Wednesday, May 20, 2015

5 Ways to Get Your Kids to Play Outside

Being in the outdoor learning field one question I get a lot is how do I get my child to play outside. Many parents report their child gets bored, or might ask to go home rather than settling in and getting immersed in their play. 

The first issue to tackle is looking at how your kids play in all environments. If your child is not playing in general it is a stretch to take them to a forested area and tell them to play.

But what about parents / caregivers who have children that get immersed in play at home, at school, with friends but seem to freeze when they go outside in the woods? There are a lot of elements to forest pretend play that are different than at home pretend play. Here are five stumbling blocks for kids (and parents) and solutions to help them over the indoor/outdoor obstacle. 

1. One difference is loose parts. If kids are used to playing with toys with predetermined usage (swords, dragons, castles) versus loose parts - sticks, rocks, leaves that either have to be constructed in reality or in the minds eye it is sometimes difficult for kids to make that leap. Kids that have this problem you can bring more familiar toys with you (bring dragon) and forget a part (oh, I forgot the swords what can we use!). This forces kids to slowly start thinking out of the box and as they get better and better at using loose parts you can move to using just loose parts or natural forest material. 

2. There is also a sensory element as well. Kids have had their toys at home and as babies and on up they explore by picking up, dropping, mouthing pushing but if they haven't done the same sensory exploration outside they may need to start there to get a comfort with natural loose parts. Even the most experienced and complex pretend players in my forest kindergarten will go back to sensory play during season change as new "loose parts" (snow, ice, mud, puddles etc) are discovered or rediscovered or if we go to a new place. But as they become comfortable with the items they start using them for more complex play. To help kids delve deep into sensory exploration forget pretend, forget stories focus on the feel of the outdoors. Let the creek water splash on your hands, bury yourselves in leaves and jump in piles, have a snow fight either with eachother or against trees or rock walls.  As the children become involved in the sensation it will eventually evolve into more pretend play and you can support their journey.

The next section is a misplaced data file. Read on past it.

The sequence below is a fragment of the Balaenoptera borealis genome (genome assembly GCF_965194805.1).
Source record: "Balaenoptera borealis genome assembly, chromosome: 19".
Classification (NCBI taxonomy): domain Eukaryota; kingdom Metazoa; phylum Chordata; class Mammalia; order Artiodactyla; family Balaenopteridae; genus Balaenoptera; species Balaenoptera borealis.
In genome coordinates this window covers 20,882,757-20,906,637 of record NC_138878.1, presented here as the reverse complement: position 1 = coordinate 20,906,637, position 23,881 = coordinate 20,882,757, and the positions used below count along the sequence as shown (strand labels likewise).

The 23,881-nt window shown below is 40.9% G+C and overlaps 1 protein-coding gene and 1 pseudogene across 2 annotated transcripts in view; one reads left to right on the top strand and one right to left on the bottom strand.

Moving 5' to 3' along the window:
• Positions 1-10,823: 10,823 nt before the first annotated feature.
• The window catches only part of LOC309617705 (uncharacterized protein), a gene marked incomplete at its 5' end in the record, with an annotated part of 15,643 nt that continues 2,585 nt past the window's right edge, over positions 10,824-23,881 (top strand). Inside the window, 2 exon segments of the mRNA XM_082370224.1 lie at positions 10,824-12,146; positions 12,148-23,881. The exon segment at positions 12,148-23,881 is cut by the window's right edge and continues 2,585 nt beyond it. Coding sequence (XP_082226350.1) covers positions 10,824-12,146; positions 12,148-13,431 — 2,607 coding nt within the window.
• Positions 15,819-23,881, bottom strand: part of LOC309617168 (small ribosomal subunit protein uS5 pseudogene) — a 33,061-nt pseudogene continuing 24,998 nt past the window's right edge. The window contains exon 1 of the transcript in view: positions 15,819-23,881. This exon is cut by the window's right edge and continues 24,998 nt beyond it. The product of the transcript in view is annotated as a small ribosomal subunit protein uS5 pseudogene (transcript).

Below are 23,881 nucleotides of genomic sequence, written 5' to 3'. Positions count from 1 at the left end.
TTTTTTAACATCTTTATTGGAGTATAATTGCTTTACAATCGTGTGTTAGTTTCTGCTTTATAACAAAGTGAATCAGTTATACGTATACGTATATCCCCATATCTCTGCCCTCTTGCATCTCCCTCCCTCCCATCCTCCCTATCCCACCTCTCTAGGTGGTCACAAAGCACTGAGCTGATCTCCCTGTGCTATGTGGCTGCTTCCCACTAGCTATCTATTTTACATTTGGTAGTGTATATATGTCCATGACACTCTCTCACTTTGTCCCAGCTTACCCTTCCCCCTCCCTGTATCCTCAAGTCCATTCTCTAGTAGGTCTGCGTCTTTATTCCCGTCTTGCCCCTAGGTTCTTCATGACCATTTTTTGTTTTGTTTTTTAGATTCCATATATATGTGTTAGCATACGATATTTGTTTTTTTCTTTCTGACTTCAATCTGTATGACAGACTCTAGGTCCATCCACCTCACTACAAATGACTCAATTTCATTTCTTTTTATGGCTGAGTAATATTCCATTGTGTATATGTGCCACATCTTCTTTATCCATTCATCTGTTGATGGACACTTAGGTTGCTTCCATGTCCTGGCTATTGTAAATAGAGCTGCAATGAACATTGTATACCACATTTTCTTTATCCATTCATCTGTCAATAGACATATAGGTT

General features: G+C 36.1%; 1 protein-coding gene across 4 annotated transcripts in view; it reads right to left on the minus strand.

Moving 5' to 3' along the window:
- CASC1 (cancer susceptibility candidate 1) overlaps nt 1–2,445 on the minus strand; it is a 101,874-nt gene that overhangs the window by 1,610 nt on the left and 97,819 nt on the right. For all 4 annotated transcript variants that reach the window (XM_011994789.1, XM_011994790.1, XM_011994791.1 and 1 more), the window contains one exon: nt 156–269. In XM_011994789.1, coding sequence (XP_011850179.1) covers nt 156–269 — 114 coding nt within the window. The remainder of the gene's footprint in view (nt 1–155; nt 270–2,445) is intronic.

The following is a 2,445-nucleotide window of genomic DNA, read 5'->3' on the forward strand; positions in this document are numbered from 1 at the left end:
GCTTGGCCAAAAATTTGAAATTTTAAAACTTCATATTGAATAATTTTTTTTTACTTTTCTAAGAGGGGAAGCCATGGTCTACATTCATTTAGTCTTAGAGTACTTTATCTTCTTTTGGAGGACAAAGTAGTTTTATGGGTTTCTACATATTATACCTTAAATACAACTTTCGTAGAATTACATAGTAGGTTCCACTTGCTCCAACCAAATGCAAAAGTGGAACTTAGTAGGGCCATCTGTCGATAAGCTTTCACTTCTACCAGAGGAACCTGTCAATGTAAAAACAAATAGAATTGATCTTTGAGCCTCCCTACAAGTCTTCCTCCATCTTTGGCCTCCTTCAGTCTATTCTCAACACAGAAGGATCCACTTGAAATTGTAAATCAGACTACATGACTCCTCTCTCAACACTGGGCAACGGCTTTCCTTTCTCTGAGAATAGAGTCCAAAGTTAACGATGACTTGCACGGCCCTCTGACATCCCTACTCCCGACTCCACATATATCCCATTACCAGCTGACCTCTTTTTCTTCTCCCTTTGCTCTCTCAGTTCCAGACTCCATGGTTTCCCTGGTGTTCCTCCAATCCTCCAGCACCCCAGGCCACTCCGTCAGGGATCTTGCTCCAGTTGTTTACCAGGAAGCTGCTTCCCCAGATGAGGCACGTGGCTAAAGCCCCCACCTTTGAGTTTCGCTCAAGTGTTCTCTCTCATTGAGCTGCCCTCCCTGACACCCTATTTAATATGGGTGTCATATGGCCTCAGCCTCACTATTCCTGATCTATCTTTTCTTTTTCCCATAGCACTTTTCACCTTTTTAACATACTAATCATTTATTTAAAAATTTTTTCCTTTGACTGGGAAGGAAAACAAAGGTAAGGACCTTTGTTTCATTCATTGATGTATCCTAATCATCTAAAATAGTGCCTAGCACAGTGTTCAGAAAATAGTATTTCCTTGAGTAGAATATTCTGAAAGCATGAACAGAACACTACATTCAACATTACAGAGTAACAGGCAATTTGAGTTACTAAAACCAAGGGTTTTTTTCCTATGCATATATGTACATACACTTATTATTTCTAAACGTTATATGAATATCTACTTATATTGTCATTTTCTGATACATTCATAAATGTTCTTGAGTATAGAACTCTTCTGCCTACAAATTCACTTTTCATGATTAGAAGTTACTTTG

3. Often times at the house they have "yes" environments - either because it is set up that way or because they know the rules (like not jumping on the couch) and it becomes a yes environment. They can get down and dirty and play without worrying about what they are doing. If there is a big no environment at the forest - no picking, no exploring, no lagging behind (keep up!!) they are more worried about doing something wrong, or are interrupted in their play, so can't get into deep immersion in the play. Instead take them somewhere they can explore how they want without worry about doing something wrong. As they become stronger at play you can bring them to more familiar places that may have more no's but they can juggle and adapt their play because they are experienced outdoor players. 

4. Friends - outside play for kids naturally involve others (my remembered memories are always with other kids). Kids learn from, imitate and build play with other kids in ways they can't with adults.  Start with kids who are experienced outdoor players and soon your outdoor excursions will involve the play they are learning from their friends even if they are not there. 

5. Adults should get messy too - Parents are often times worried about the product, the result and not necessarily the process (they focus on taking a hike, to find a certain flower, or learn a certain skill). However kids get immersed in process often times don't care about product but learn as they go along. Whether it be a sense of limited time for an outing, a general anxiety of being out of your element, or kids out of theirs, or a need to produce the perfect Facebook picture parents sometimes feel the pressure to "do something" outside.  If parents are overly focussed on a particular goal they often interrupt a child when they are getting off track of the adult goal but it is the full immersion in their process, the getting off track, not their parent or caregivers product, which builds good outdoor pretend players. If you are a product oriented adult try bring a project for yourself to stay occupied and free the kids up for some good old fashioned uninterrupted play.

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